Lean Manufacturing

Six Sigma methodology is often used in combination with Lean approach tools.
Lean Manufacturing or Lean production is Toyota’s Production System for achieving a progressive movement of material through the facilities without stocks, without losses, without any unnecessary resources, at minimal production cost. Lean Manufacturing is a strategy for maximizing value for customers and profit for the corporation by eliminating waste through every process step.

Lean Manufacturing defines seven types of waste:
• Overproduction (producing more than is needed or/and before it is needed),
• Defects (repair, rework, scrap),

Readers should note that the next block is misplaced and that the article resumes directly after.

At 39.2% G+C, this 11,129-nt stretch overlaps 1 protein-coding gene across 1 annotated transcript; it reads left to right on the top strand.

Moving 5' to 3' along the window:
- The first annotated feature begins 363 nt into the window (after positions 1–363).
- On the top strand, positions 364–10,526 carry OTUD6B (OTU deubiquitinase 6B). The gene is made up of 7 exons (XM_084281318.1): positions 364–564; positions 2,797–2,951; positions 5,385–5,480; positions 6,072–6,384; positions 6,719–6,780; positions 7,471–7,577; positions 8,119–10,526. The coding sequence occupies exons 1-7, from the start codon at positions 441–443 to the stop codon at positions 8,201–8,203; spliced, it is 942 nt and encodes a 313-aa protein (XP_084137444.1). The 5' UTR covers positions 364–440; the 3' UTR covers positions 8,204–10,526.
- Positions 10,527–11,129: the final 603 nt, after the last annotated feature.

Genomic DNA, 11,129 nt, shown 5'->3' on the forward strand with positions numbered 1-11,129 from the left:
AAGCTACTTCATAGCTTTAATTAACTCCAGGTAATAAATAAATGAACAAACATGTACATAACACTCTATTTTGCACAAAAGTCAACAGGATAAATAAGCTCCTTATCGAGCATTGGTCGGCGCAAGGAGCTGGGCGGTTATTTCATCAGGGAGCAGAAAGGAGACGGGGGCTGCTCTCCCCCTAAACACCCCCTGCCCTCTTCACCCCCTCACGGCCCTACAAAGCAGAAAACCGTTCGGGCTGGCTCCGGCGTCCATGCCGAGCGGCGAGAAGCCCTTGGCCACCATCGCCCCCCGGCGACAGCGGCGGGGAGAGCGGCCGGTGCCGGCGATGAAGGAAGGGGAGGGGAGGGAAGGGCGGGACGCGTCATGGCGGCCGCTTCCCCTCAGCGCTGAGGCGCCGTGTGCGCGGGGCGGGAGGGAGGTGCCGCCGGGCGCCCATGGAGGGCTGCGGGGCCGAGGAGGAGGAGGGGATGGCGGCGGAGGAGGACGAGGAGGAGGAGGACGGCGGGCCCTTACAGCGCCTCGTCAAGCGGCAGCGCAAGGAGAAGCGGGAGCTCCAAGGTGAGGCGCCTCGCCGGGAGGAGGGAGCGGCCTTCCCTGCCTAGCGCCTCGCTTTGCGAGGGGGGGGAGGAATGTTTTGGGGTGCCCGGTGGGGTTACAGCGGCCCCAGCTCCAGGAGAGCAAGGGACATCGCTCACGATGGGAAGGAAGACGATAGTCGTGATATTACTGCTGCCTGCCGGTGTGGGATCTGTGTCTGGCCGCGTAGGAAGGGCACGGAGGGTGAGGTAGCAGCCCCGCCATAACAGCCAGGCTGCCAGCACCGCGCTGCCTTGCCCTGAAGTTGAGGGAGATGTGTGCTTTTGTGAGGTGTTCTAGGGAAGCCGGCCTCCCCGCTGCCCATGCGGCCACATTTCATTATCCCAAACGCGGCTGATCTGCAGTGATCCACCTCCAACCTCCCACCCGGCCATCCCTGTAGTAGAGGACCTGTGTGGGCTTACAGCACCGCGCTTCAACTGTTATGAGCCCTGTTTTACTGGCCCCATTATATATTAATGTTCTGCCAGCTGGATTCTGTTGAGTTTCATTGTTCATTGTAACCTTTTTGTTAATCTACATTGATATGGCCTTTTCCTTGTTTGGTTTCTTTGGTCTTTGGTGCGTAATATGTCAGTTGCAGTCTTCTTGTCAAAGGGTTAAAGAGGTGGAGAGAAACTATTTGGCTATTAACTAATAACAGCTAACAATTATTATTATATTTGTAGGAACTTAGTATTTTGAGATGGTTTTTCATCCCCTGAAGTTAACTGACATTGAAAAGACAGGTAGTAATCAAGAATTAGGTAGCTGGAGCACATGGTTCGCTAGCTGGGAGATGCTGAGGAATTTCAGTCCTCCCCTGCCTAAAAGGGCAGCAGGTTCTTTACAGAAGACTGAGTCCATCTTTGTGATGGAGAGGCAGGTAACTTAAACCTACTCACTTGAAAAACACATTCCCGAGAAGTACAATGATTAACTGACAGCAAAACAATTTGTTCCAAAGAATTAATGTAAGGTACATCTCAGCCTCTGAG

• Unnecessary Inventory (excess inventory of raw materials, parts in process, finished goods, etc.),
• Inappropriate Processing (higher quality than necessary, extra operations, etc.),
• Unnecessary Delay (waiting for tools, parts, materials, operators, etc.),
• Unnecessary Transport (unnecessary transport of materials, parts, or finished goods between work stations or into/out of storage),
• Unnecessary Motion (any wasted walking or wasted motion to pick up parts or stack parts).
Synergy of Six Sigma and Lean Manufacturing allows improving both system's effectiveness and efficiency.
Why is complex use of Six Sigma and Lean Manufacturing so effective?
Six Sigma system is not aimed directly at increasing of process speed. Lean Manufacturing in itself does neither allows achieving a statistical controllability of the process, nor sets requirements to concept implementation form and infrastructure.
Six Sigma and Lean Manufacturing concept is synergy of Six Sigma tools oriented for process quality improvement and Lean Manufacturing tools served for process speed increase.